By Kendra Marr and Simone Baribeau
Washington Post Staff Writers
Thursday, July 24, 2008
The House has passed legislation aimed at preventing the Federal Aviation Administration from having too warm of a relationship with the airline industry.
The bill, which was unanimously approved Tuesday night, follows a critical report on the FAA issued by the Department of Transportation's inspector general earlier this month. Recent inquiries have found that FAA managers last year allowed Southwest Airlines to fly 46 planes that were overdue for safety checks, and the agency ignored the inspectors who had raised concerns. After subsequent audits of other carriers, hundreds of American Airlines and Delta planes were grounded for inspections, resulting in thousands of canceled flights.
"We recognize our goal to maintain and enhance the highest aviation safety record in the world and we look forward to working with Congress as the results of our ongoing reviews are concluded," an FAA statement said.
The legislation, reflecting recommendations from Department of Transportation Inspector General Calvin L. Scovel III, calls for an independent whistle-blower office within the FAA and for rotating inspectors every five years to prevent them from becoming too close to airlines. It also requires a two-year "cooling off" period before departing FAA inspectors and supervisors can take jobs with airlines they used to oversee.
This is the "first legislative step in reversing the complacency over safety regulation that has set in at the highest levels of the Federal Aviation Administration," said House Transportation Committee Chairman James L. Oberstar (D-Minn.), who sponsored the bill with the committee's ranking Republican, John L. Mica (Fla.).
The bill requires the FAA to conduct a monthly review of its computer-based safety oversight system, which allows airlines to self-report maintenance problems and fixes. It also tells the FAA to tweak its mission statements to clarify that its "customers" aren't airlines but the passengers traveling on the carriers.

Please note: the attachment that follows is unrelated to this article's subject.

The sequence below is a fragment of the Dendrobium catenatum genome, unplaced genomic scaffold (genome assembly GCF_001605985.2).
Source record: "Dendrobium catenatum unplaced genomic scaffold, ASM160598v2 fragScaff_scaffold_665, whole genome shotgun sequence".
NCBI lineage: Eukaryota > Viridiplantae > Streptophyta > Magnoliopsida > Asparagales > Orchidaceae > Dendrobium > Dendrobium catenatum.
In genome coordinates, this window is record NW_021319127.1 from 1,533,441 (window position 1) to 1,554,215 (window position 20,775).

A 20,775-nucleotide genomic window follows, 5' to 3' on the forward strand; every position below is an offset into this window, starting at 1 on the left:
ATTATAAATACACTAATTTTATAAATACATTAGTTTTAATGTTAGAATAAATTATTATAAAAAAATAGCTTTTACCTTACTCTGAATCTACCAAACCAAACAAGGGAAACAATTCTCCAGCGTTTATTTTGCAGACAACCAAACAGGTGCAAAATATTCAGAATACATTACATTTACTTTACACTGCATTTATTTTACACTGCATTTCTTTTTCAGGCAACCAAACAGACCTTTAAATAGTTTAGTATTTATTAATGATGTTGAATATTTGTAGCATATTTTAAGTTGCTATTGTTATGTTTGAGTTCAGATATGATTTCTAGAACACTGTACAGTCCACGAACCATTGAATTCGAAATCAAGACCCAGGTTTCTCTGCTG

The bill was introduced in Oberstar's committee just last week. It's not clear when similar legislation may move through the Senate. The FAA has resisted some of the inspector general's recommendations, particularly the proposed internal whistle-blower unit. But the agency is already working on addressing a post-service cooling off period and oversight of its safety analysis system.
In response to congressional concerns, the Transportation Department inspector general's office is conducting additional audits of FAA oversight of the airline industry.
Even though he was a sponsor of the bill, Mica said he had reservations that a two-year cooling off period was too long, because inspectors could lose their expertise, and that the requirement that supervisors must move between airline offices every five years may discourage the most qualified inspectors from working for the FAA. "What we were trying to do is eliminate some of the relationships that build up and make certain there was some oversight over those relationships," Mica said. "We don't want to lose the best of the best."
Oberstar cautioned that the bill only addresses issues that require immediate action, following the inspector general's recent report and the FAA's rejection of some of Scovel's recommendations.
"This legislation is not a silver bullet that will produce a comprehensive solution to problems that have been developing for years," he said.
Oberstar said he expects additional legislation after completion of all investigations now underway by the inspector general, an FAA special committee and Congress.